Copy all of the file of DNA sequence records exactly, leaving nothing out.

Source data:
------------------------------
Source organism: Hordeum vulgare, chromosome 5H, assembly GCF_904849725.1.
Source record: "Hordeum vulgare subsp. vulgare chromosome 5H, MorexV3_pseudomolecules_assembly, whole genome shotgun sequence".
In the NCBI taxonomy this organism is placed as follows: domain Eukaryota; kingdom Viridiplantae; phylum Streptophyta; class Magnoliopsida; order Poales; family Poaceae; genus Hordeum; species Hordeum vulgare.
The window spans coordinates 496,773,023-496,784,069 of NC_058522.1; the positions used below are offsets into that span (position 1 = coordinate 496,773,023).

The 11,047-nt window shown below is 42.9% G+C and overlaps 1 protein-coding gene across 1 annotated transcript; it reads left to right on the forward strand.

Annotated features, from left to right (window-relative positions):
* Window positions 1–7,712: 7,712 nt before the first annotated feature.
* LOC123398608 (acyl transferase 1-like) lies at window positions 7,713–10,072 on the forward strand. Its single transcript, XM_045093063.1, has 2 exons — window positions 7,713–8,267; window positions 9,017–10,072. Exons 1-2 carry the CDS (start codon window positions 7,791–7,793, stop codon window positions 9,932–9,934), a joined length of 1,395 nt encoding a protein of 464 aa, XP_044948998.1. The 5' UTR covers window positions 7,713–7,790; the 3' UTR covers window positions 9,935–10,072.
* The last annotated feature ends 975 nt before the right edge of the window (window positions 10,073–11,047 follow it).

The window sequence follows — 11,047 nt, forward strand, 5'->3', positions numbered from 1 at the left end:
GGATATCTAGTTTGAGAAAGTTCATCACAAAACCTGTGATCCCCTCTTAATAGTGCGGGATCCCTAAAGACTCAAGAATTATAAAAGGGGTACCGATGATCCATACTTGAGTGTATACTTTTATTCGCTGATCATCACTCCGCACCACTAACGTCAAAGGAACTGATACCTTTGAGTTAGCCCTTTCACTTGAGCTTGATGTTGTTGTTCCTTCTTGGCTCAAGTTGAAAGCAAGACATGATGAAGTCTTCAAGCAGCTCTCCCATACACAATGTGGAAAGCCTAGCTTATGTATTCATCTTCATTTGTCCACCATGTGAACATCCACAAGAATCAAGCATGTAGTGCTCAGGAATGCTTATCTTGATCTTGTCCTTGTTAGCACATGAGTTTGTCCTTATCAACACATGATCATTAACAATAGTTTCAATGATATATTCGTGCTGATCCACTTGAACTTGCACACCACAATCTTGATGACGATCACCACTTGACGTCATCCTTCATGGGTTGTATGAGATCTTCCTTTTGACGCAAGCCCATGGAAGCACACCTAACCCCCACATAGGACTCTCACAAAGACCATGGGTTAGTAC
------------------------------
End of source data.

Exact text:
Source organism: Hordeum vulgare, chromosome 5H, assembly GCF_904849725.1.
Source record: "Hordeum vulgare subsp. vulgare chromosome 5H, MorexV3_pseudomolecules_assembly, whole genome shotgun sequence".
In the NCBI taxonomy this organism is placed as follows: domain Eukaryota; kingdom Viridiplantae; phylum Streptophyta; class Magnoliopsida; order Poales; family Poaceae; genus Hordeum; species Hordeum vulgare.
The window spans coordinates 496,773,023-496,784,069 of NC_058522.1; the positions used below are offsets into that span (position 1 = coordinate 496,773,023).

The 11,047-nt window shown below is 42.9% G+C and overlaps 1 protein-coding gene across 1 annotated transcript; it reads left to right on the forward strand.

Annotated features, from left to right (window-relative positions):
* Window positions 1–7,712: 7,712 nt before the first annotated feature.
* LOC123398608 (acyl transferase 1-like) lies at window positions 7,713–10,072 on the forward strand. Its single transcript, XM_045093063.1, has 2 exons — window positions 7,713–8,267; window positions 9,017–10,072. Exons 1-2 carry the CDS (start codon window positions 7,791–7,793, stop codon window positions 9,932–9,934), a joined length of 1,395 nt encoding a protein of 464 aa, XP_044948998.1. The 5' UTR covers window positions 7,713–7,790; the 3' UTR covers window positions 9,935–10,072.
* The last annotated feature ends 975 nt before the right edge of the window (window positions 10,073–11,047 follow it).

The window sequence follows — 11,047 nt, forward strand, 5'->3', positions numbered from 1 at the left end:
GGATATCTAGTTTGAGAAAGTTCATCACAAAACCTGTGATCCCCTCTTAATAGTGCGGGATCCCTAAAGACTCAAGAATTATAAAAGGGGTACCGATGATCCATACTTGAGTGTATACTTTTATTCGCTGATCATCACTCCGCACCACTAACGTCAAAGGAACTGATACCTTTGAGTTAGCCCTTTCACTTGAGCTTGATGTTGTTGTTCCTTCTTGGCTCAAGTTGAAAGCAAGACATGATGAAGTCTTCAAGCAGCTCTCCCATACACAATGTGGAAAGCCTAGCTTATGTATTCATCTTCATTTGTCCACCATGTGAACATCCACAAGAATCAAGCATGTAGTGCTCAGGAATGCTTATCTTGATCTTGTCCTTGTTAGCACATGAGTTTGTCCTTATCAACACATGATCATTAACAATAGTTTCAATGATATATTCGTGCTGATCCACTTGAACTTGCACACCACAATCTTGATGACGATCACCACTTGACGTCATCCTTCATGGGTTGTATGAGATCTTCCTTTTGACGCAAGCCCATGGAAGCACACCTAACCCCCACATAGGACTCTCACAAAGACCATGGGTTAGTAC